AFRICA'S ELIXERS ARE READY TO CHARM THE WORLD
Storytelling by Tori Elliott
The first time you smell Africa Miranda’s Luminous Body Mist, if feels like it should come with a fizzy drink and a beach chair in Saint Tropez. The clean, clear bottle and sleek gold cap make the bottle itself something you’d want to have on display on a shelf or in a cabinet. And for Miranda, whose product is geared towards women of color, that’s intentional.
As an actress, model, and influencer, Miranda has represented several beauty brands for most of her career. But as a woman of color, something didn’t sit right with her about the products for women of her demographic.
“Everything for women of color, especially black women, is so ugly,” she said. “All these products, you see how they’re packaged, they all look cheap, like they just expect us to buy it anyway.” Miranda knew she wanted to create something for women like herself, something that would be an affordable luxury for all women, but especially black women, that would look as luxurious as it felt to use.
Her inspiration came during a solo trip to Brazil in 2015. “My family is from Cape Verde, so the culture felt very familiar,” she said. “I wanted to capture the spirit of the place, and to tell stories through my products.” Miranda bottled her Brazil trip in her first product, a facial elixir featuring ingredients from Brazil like maracuja oil and cupacau butter.
While this was the beginning of Miranda’s beauty business, she learned the ropes of entrepreneurship in childhood. “My family owned a lot of small businesses,” she said. “I grew up working the cash register at my grandparents’ grocery store in Alabama.” Though those types of businesses are not often the kind glorified by the Silicon Valley vision of entrepreneurship, Miranda says that growing up in an entrepreneurial family helped her reframe how she viewed her career as working talent and, later, in her own business.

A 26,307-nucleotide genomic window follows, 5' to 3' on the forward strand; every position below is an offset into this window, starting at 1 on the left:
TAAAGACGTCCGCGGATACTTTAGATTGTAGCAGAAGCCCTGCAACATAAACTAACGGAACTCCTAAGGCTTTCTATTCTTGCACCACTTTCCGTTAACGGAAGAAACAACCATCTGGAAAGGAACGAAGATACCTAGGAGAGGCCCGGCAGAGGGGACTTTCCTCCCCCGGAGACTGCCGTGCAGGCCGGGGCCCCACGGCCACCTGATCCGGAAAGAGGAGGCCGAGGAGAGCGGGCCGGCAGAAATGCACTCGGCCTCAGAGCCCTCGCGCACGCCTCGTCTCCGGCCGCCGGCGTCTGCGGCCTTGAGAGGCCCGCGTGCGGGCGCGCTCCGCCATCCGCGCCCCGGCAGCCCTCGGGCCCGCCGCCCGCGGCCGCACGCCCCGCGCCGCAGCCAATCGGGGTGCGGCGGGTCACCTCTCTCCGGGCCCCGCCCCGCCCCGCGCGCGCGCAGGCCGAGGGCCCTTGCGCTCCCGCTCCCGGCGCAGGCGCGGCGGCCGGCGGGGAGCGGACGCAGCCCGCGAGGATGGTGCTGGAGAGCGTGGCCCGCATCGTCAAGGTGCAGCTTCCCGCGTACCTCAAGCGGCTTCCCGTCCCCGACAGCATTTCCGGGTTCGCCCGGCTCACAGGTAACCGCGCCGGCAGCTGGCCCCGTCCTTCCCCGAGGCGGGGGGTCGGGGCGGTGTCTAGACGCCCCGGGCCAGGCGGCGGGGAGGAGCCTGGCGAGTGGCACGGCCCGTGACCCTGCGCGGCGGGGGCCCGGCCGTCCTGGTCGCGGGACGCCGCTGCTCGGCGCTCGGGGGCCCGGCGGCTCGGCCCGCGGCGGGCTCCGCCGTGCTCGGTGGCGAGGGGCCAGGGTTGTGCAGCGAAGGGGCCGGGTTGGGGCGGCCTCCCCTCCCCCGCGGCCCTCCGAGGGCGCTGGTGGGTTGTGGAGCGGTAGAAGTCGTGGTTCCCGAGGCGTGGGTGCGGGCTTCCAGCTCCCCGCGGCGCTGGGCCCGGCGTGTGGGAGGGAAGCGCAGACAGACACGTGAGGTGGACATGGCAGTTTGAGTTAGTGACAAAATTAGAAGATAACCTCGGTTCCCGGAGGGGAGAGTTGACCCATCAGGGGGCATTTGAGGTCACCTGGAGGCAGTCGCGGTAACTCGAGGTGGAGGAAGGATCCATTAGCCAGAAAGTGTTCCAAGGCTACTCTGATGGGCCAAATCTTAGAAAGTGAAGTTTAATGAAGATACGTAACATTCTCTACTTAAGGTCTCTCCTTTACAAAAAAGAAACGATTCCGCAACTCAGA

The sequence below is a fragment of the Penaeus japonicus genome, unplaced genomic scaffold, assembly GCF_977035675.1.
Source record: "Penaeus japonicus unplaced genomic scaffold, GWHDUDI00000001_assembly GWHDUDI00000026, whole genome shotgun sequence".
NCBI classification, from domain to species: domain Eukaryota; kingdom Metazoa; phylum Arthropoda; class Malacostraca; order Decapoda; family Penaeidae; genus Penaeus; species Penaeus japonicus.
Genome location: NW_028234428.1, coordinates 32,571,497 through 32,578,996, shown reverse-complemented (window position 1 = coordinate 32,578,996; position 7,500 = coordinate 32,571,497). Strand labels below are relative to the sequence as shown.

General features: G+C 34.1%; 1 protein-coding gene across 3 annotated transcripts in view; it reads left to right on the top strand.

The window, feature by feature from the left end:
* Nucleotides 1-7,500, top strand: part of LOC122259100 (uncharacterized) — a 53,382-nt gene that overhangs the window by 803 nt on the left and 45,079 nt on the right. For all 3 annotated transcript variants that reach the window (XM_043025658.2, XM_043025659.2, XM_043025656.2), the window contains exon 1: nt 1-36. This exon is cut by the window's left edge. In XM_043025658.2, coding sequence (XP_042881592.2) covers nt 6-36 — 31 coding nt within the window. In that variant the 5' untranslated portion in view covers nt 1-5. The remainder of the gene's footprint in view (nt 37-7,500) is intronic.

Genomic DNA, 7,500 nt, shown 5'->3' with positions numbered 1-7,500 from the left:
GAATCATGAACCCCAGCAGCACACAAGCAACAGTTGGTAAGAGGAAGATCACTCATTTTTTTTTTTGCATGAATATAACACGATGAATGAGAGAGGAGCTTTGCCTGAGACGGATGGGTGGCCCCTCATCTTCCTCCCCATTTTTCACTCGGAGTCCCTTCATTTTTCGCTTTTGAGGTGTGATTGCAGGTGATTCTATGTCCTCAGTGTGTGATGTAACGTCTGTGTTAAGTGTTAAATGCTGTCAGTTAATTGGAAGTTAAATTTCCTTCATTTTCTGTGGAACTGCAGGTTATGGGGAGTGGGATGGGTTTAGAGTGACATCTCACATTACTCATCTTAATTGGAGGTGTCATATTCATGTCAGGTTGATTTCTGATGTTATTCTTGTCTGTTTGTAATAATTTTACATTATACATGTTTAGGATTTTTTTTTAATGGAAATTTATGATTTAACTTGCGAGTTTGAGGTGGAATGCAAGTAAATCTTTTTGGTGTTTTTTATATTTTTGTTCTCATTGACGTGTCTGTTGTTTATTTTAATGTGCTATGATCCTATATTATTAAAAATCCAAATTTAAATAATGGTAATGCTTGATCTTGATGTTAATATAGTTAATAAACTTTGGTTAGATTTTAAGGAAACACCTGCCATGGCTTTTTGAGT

“I got to a point with my career as working talent where I began viewing myself as the product I was selling as an entrepreneur,” she said. “Instead of waiting for my agent to call or worrying about if I’d booked a job, when I viewed myself as a product that I had to manage, I felt more empowered to make decisions and take risks.” This mindset, Miranda says, was integral in helping her later launch her beauty business. It also allowed her to see and capitalize on opportunities others were missing.
“I realized that I was learning all these social media skills for my job representing brands, and building communities on social media, and that I could leverage that for the work that I wanted to be doing,” she said.
As Miranda built her community online, she became more and more convinced that traditional beauty brands were missing out on speaking to women like her.
“Sometimes I am the only black woman in the room,” she said. “And a lot of these companies focus on where they feel comfortable, they look for someone that looks like them.”
Miranda’s line of beauty products seek to fill that gap, and she’s leveraged the power of the social networks she built to power her company. Miranda found the chemist, another woman of color, who helped her create her first two beauty products, on Twitter. She was able to launch without having to worry about bulk ordering from a large distributor, and market directly to her community of nearly 45,000 Instagram followers.
“What I realized is that super funding wasn’t needed,” she said. “The beauty of being underestimated, it makes you think of nontraditional ways to do things.”
Miranda says the entrepreneurship community in New York has been integral to supporting her work. “We support each other, connect each other to resources, plug each other’s products,” she said. “That’s how we make it happen. The city pushes you to be great.”
You can learn more about Africa Miranda here.
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